COMMENT: If Darlington Council can no longer run Darlington Arts Centre, it should be handed to people who can.
One issue that’s been discussed a lot throughout the theatre world but not much on this blog is the cuts to arts subsidies. I’ve got mixed views about it myself, which I may go into another day, but this post is about what’s happening now. As it happens, north-east theatres aren’t doing too badly. Live Theatre and Northern Stage have kept their “portfolio” status (as has the Stephen Joseph Theatre). The Theatre Royal and Sunderland Empire are very much commercial ventures and so have little to fear. The Gala Theatre has got some sort of status as a “cultural” hub for all of Durham’s festivals. There’s issues over local authority funding and internal politics at the Gala, but on the whole there’s no prospect of any of these places closing their doors.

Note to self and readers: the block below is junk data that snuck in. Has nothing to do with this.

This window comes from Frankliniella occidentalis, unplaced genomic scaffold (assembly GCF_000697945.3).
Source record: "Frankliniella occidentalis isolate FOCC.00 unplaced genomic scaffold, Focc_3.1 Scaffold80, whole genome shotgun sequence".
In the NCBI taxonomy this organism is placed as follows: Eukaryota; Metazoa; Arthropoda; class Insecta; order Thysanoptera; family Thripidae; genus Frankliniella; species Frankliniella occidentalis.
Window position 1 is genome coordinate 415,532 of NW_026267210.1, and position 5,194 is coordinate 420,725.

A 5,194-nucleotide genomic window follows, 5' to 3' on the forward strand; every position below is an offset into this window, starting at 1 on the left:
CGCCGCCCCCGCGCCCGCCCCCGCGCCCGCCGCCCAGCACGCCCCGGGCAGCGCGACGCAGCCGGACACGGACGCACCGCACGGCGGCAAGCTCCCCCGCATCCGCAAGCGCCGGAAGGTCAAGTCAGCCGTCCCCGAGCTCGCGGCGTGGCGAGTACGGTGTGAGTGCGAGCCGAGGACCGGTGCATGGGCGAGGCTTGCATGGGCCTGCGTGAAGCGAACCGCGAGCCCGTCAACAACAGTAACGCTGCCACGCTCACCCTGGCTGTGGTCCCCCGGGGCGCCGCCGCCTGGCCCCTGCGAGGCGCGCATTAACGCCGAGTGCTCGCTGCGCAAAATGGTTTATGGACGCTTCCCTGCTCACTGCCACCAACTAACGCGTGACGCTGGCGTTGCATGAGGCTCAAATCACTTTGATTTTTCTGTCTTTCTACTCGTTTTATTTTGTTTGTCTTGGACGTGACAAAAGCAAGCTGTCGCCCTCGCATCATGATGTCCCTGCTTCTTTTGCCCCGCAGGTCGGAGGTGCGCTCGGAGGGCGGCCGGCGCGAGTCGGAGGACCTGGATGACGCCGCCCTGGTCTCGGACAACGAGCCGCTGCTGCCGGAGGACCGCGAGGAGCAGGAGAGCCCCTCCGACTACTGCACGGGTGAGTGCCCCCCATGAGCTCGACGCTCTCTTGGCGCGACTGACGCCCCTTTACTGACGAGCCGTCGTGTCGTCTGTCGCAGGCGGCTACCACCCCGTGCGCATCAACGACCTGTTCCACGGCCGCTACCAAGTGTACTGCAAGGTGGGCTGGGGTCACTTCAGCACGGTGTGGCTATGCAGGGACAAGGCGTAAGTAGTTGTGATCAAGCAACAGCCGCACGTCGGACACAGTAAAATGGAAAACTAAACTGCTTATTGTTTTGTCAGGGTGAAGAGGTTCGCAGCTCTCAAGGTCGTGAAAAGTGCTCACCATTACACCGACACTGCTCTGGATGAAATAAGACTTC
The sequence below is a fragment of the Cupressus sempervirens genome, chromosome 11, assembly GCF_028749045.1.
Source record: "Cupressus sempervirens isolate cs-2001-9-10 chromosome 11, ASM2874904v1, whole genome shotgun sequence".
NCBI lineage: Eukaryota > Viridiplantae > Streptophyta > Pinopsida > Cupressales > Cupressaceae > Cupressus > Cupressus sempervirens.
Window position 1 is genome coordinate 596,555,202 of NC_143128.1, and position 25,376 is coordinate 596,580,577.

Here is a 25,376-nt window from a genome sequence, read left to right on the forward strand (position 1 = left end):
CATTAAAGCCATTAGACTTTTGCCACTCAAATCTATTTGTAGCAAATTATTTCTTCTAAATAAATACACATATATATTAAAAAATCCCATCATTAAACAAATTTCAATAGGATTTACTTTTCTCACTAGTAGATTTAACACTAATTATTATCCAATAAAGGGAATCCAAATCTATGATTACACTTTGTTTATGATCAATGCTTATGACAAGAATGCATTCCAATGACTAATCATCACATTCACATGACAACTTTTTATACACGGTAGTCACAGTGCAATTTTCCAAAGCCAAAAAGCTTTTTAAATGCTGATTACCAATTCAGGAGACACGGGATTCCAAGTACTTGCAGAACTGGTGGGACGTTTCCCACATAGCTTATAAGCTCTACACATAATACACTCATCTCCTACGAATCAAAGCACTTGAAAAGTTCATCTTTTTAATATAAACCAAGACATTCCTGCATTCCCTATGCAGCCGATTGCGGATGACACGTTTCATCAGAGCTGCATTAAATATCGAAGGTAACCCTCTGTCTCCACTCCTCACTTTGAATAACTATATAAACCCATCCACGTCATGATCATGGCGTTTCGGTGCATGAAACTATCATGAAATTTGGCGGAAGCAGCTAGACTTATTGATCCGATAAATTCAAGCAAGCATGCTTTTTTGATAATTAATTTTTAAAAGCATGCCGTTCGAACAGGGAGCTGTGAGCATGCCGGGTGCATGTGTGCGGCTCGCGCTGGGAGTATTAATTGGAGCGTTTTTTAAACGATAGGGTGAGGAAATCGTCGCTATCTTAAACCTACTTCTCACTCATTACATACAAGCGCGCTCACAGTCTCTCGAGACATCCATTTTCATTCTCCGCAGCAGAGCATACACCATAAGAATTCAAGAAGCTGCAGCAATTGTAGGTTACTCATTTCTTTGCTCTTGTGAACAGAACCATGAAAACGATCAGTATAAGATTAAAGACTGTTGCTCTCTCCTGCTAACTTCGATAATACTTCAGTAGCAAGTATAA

A glaring exception is Darlington. Darlington Borough Council ran two theatres on Arts Council support: the Civic Theatre and the Arts Centre. But unlike its Newcastle counterparts, lack year, the funding was scrapped. For a while, the closure of both theatres was contemplated. Thankfully, the Civic Theatre has done well enough since then to escape the axe, but the Arts Centre was not so lucky. In July this year, Darlington Arts Centre was closed, and this is a big loss to the town. The Civic Theatre alone does not compensate for this. Small theatres are an asset because they allow small-scale productions to perform that would never be viable in a 500+ seat theatre. I see little chance that plays going to the Arts Centre will be using the Civic Theatre instead.